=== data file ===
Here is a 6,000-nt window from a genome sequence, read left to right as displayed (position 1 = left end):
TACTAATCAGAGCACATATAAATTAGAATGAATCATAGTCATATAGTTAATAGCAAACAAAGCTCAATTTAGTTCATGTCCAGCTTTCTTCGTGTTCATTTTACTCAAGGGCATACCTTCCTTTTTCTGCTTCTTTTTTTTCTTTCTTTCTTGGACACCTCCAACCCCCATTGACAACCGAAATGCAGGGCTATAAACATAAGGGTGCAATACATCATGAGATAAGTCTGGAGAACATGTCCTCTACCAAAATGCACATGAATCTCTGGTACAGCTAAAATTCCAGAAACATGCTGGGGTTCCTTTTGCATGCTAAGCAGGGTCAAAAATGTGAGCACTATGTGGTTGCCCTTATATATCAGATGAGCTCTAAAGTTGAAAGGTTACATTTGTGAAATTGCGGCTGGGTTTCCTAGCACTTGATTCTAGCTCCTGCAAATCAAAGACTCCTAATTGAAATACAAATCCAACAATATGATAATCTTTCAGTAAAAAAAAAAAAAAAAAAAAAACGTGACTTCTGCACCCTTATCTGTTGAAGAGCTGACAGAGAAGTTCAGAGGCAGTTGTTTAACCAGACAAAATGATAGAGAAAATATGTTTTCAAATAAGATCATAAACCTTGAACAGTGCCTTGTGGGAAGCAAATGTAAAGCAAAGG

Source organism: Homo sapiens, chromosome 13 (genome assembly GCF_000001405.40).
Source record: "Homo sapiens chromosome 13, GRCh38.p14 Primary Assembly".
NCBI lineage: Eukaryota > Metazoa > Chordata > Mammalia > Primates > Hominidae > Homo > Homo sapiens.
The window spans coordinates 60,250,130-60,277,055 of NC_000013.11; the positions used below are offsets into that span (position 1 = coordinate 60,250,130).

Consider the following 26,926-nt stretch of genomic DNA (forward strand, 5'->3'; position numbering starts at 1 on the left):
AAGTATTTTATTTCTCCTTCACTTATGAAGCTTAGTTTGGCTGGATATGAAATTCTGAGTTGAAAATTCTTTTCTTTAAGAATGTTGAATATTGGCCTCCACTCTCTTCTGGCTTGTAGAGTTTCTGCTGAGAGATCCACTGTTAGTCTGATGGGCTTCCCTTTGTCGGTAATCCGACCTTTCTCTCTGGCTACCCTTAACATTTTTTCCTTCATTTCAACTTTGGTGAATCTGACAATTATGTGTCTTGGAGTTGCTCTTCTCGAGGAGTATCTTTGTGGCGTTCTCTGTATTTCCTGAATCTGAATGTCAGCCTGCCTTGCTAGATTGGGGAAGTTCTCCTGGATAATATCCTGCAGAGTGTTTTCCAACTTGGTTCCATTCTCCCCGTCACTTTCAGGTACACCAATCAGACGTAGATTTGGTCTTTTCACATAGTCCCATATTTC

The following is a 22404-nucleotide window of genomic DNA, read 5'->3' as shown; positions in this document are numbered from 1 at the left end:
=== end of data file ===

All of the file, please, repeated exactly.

Here is a 6,000-nt window from a genome sequence, read left to right as displayed (position 1 = left end):
TACTAATCAGAGCACATATAAATTAGAATGAATCATAGTCATATAGTTAATAGCAAACAAAGCTCAATTTAGTTCATGTCCAGCTTTCTTCGTGTTCATTTTACTCAAGGGCATACCTTCCTTTTTCTGCTTCTTTTTTTTCTTTCTTTCTTGGACACCTCCAACCCCCATTGACAACCGAAATGCAGGGCTATAAACATAAGGGTGCAATACATCATGAGATAAGTCTGGAGAACATGTCCTCTACCAAAATGCACATGAATCTCTGGTACAGCTAAAATTCCAGAAACATGCTGGGGTTCCTTTTGCATGCTAAGCAGGGTCAAAAATGTGAGCACTATGTGGTTGCCCTTATATATCAGATGAGCTCTAAAGTTGAAAGGTTACATTTGTGAAATTGCGGCTGGGTTTCCTAGCACTTGATTCTAGCTCCTGCAAATCAAAGACTCCTAATTGAAATACAAATCCAACAATATGATAATCTTTCAGTAAAAAAAAAAAAAAAAAAAAAACGTGACTTCTGCACCCTTATCTGTTGAAGAGCTGACAGAGAAGTTCAGAGGCAGTTGTTTAACCAGACAAAATGATAGAGAAAATATGTTTTCAAATAAGATCATAAACCTTGAACAGTGCCTTGTGGGAAGCAAATGTAAAGCAAAGG

Source organism: Homo sapiens, chromosome 13 (genome assembly GCF_000001405.40).
Source record: "Homo sapiens chromosome 13, GRCh38.p14 Primary Assembly".
NCBI lineage: Eukaryota > Metazoa > Chordata > Mammalia > Primates > Hominidae > Homo > Homo sapiens.
The window spans coordinates 60,250,130-60,277,055 of NC_000013.11; the positions used below are offsets into that span (position 1 = coordinate 60,250,130).

Consider the following 26,926-nt stretch of genomic DNA (forward strand, 5'->3'; position numbering starts at 1 on the left):
AAGTATTTTATTTCTCCTTCACTTATGAAGCTTAGTTTGGCTGGATATGAAATTCTGAGTTGAAAATTCTTTTCTTTAAGAATGTTGAATATTGGCCTCCACTCTCTTCTGGCTTGTAGAGTTTCTGCTGAGAGATCCACTGTTAGTCTGATGGGCTTCCCTTTGTCGGTAATCCGACCTTTCTCTCTGGCTACCCTTAACATTTTTTCCTTCATTTCAACTTTGGTGAATCTGACAATTATGTGTCTTGGAGTTGCTCTTCTCGAGGAGTATCTTTGTGGCGTTCTCTGTATTTCCTGAATCTGAATGTCAGCCTGCCTTGCTAGATTGGGGAAGTTCTCCTGGATAATATCCTGCAGAGTGTTTTCCAACTTGGTTCCATTCTCCCCGTCACTTTCAGGTACACCAATCAGACGTAGATTTGGTCTTTTCACATAGTCCCATATTTC

The following is a 22404-nucleotide window of genomic DNA, read 5'->3' as shown; positions in this document are numbered from 1 at the left end: